Raila Odinga should really cut short his Boston trip and hurry home; members of the National Assembly are losing their damn minds. The Jubilee side of the aisle misses their favourite punching bag and they are now manufacturing reasons to drag his name into parliamentary debate. The CORD, on the other hand, is rudderless; without his firm hand, its members are incapable of stringing a political sentence together without annoying each other.
On the 24th April, the National Assembly, by this blogger's count, spent approximately a hour debating whether Raila Odinga was a "retired head of state" because the programme he was attending at the Boston University in the United States is reserved "mainly for former heads of state." Kirinyaga MP Joseph Gitari (TNA) is confused about the status of Kenya's former Prime Minister; he wants the Majority Leader to clear the air about the status of the former Prime Minister of Kenya.
Mr Gitari epitomises the intellectual rot afflicting the National Assembly today. Kenya is in the midst of s grueling transition; bits of the North West, including Turkana, West Pokot and the Western edges of Marsabit are in the midst of a serious famine; terror attacks have become the order of the day, the latest atrocity being the bombing of a Pangani Police Station in Nairobi; the cost of living is squeezing the savings of everyone, especially the middle and working classes; and corruption seems to stalk every major capital project of the Jubilee administration.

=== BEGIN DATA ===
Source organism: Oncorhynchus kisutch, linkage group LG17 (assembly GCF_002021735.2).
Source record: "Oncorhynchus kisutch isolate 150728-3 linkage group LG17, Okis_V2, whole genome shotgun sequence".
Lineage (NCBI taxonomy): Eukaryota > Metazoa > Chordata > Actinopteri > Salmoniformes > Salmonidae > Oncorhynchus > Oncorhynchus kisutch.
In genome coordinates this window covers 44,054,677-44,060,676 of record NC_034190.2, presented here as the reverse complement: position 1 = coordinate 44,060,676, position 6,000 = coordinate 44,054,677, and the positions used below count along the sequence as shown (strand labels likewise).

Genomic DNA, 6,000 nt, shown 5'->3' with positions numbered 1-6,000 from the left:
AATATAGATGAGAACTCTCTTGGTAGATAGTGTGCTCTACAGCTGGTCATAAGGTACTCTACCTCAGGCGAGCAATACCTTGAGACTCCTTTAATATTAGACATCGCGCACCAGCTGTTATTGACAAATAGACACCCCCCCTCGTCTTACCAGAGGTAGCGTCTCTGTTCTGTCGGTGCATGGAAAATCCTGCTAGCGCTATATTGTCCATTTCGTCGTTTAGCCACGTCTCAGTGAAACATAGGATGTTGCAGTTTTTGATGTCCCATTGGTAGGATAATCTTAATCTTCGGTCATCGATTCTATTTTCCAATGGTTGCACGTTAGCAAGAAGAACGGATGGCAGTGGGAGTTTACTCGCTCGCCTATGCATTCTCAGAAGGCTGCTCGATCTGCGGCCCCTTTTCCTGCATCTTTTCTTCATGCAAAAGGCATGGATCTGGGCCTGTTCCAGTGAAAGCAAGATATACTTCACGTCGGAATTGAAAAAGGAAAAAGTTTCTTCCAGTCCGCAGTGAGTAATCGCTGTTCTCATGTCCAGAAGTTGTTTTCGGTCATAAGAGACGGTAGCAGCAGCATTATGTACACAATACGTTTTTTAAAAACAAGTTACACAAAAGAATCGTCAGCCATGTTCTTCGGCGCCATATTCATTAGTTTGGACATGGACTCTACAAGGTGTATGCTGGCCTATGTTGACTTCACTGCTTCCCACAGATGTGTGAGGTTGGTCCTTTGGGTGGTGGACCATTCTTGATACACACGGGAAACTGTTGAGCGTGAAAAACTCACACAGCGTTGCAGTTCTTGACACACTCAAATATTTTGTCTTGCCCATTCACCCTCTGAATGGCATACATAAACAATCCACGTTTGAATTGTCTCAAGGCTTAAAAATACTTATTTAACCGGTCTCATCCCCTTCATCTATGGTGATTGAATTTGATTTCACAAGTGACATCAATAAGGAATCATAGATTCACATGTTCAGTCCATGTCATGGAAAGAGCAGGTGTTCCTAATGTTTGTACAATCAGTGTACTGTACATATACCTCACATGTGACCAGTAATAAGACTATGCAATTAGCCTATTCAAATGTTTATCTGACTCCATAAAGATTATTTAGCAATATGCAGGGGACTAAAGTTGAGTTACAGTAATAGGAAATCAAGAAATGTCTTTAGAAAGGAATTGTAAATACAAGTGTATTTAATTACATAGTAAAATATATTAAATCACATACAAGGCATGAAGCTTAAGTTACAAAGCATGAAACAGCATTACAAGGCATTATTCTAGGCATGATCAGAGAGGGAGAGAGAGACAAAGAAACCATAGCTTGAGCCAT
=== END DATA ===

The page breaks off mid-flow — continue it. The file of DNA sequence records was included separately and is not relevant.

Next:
Parliament has completely abdicated its role in overseeing the National Executive. Rather than debate the wheres and wherebys of the problems bedeviling the country, the likes of Mr Gitari and his counterparts in CORD are unable to turn their minds away from Raila Odinga in order to focus on the things that will make the lives of their constituents better. This is the budget-making period and it boggles the mind that rather than taking into consideration the suffering of Kenyans because of the aftershocks of the implementation of the VAT Act, 2013, the National Assembly is hell-bent in refusing to acknowledge that it has bigger fish to fry than whether Raila Odinga is or is not "a former head of state."
Members of the National Assembly are politicians; it is impossible to imagine that they will never politick with Raila Odinga's name. But one would expect that its members would at least highlight the good work they are engaged in to improve the economy, better train and equip the police, ensure that famine and drought are mitigated, and enhance the capacity of the country to face economic and security challenges. But given that nearly all of them were elected on the back of their presidential candidates' campaigns, and that nearly all of them have the intellectual heft of a feather, it is, perhaps, asking too much of them to think before they introduce certain Questions in the Order Paper.